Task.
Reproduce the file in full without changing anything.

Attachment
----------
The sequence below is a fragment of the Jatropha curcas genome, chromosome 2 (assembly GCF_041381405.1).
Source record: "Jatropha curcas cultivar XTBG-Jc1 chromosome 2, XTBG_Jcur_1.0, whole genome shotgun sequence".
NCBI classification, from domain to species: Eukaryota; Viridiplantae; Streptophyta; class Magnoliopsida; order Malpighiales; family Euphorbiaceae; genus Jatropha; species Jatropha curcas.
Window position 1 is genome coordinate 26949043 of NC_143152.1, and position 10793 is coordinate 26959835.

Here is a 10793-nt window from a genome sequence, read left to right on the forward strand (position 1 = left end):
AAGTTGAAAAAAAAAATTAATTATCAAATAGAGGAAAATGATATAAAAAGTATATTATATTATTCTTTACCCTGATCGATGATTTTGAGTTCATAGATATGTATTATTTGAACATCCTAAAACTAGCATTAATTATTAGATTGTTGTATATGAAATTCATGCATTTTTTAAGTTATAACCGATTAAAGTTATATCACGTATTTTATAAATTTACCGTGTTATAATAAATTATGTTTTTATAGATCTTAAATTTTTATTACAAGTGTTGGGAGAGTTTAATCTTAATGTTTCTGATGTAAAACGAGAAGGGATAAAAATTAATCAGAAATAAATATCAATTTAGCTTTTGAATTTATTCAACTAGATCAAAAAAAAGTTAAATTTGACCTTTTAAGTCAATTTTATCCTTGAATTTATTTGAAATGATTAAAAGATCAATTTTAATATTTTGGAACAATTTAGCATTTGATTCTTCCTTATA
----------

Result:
The sequence below is a fragment of the Jatropha curcas genome, chromosome 2 (assembly GCF_041381405.1).
Source record: "Jatropha curcas cultivar XTBG-Jc1 chromosome 2, XTBG_Jcur_1.0, whole genome shotgun sequence".
NCBI classification, from domain to species: Eukaryota; Viridiplantae; Streptophyta; class Magnoliopsida; order Malpighiales; family Euphorbiaceae; genus Jatropha; species Jatropha curcas.
Window position 1 is genome coordinate 26949043 of NC_143152.1, and position 10793 is coordinate 26959835.

Here is a 10793-nt window from a genome sequence, read left to right on the forward strand (position 1 = left end):
AAGTTGAAAAAAAAAATTAATTATCAAATAGAGGAAAATGATATAAAAAGTATATTATATTATTCTTTACCCTGATCGATGATTTTGAGTTCATAGATATGTATTATTTGAACATCCTAAAACTAGCATTAATTATTAGATTGTTGTATATGAAATTCATGCATTTTTTAAGTTATAACCGATTAAAGTTATATCACGTATTTTATAAATTTACCGTGTTATAATAAATTATGTTTTTATAGATCTTAAATTTTTATTACAAGTGTTGGGAGAGTTTAATCTTAATGTTTCTGATGTAAAACGAGAAGGGATAAAAATTAATCAGAAATAAATATCAATTTAGCTTTTGAATTTATTCAACTAGATCAAAAAAAAGTTAAATTTGACCTTTTAAGTCAATTTTATCCTTGAATTTATTTGAAATGATTAAAAGATCAATTTTAATATTTTGGAACAATTTAGCATTTGATTCTTCCTTATA